Now he's 20, that Les Paul is still his baby, and he's a bonafide musician in every sense of the word. He's surpassed me as a musician in some ways - due to some writing he did that wound up on the record of a friend's band, (he also has a session credit on the record for some playing he did) he had to register with ASCAP, and will soon be getting royalties checks - small ones, but that's how it starts.

    I believe that putting that Les Paul in his hands is what lit the fire under it. He loved the guitar, so he played it as much as he could. The more he played and practiced, the better he got, the better he got, the more he liked to play, the more he played and practiced, the better he got, etc.

    In any case, I'm always for putting a good instrument in the hand of an aspiring player - a very similar thing happened to me when I was 14 too.
  7. veery715

    veery715 Utimate User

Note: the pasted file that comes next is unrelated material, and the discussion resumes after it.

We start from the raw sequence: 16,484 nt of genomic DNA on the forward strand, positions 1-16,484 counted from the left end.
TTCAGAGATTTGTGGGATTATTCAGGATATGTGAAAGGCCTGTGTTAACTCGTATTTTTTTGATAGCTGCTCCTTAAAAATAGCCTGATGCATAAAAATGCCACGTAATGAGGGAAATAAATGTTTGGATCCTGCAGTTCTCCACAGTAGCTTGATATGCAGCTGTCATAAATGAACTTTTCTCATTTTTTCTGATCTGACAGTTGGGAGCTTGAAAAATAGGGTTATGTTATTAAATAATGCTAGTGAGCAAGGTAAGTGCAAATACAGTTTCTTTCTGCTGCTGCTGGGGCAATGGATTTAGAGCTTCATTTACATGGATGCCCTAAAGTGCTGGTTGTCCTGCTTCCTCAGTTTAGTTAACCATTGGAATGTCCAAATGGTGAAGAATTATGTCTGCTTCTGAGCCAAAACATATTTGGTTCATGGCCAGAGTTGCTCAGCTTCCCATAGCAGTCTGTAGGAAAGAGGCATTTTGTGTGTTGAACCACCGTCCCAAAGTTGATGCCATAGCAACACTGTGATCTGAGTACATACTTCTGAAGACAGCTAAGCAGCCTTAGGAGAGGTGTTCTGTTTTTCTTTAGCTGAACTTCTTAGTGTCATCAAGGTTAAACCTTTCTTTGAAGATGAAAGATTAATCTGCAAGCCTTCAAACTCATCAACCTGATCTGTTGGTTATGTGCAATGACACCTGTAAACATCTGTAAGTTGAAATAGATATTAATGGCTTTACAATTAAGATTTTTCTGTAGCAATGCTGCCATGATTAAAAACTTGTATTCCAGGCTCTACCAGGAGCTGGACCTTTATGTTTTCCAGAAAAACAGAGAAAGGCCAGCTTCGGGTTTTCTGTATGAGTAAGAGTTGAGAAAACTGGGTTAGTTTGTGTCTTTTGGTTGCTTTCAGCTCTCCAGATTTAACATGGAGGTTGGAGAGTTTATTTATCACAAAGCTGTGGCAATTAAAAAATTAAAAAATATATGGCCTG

Mar 6, 2007
    Ithaca NY
    Not meaning to hijack, but I have a reverse leadpipe strad and it slots and responds well.
  8. jfishfinder

    jfishfinder New Friend

    Feb 15, 2015
    I was looking at the Reverse Leadpipe 37 Strad but they seam to be out of my budget. Ive heard great things about the getzens and plan on checking them out.
  9. jfishfinder

    jfishfinder New Friend

    Feb 15, 2015
    another quick question on the getzens. what does the last number mean In the series. as in **7
  10. tobylou8

    tobylou8 Utimate User

    Dec 22, 2008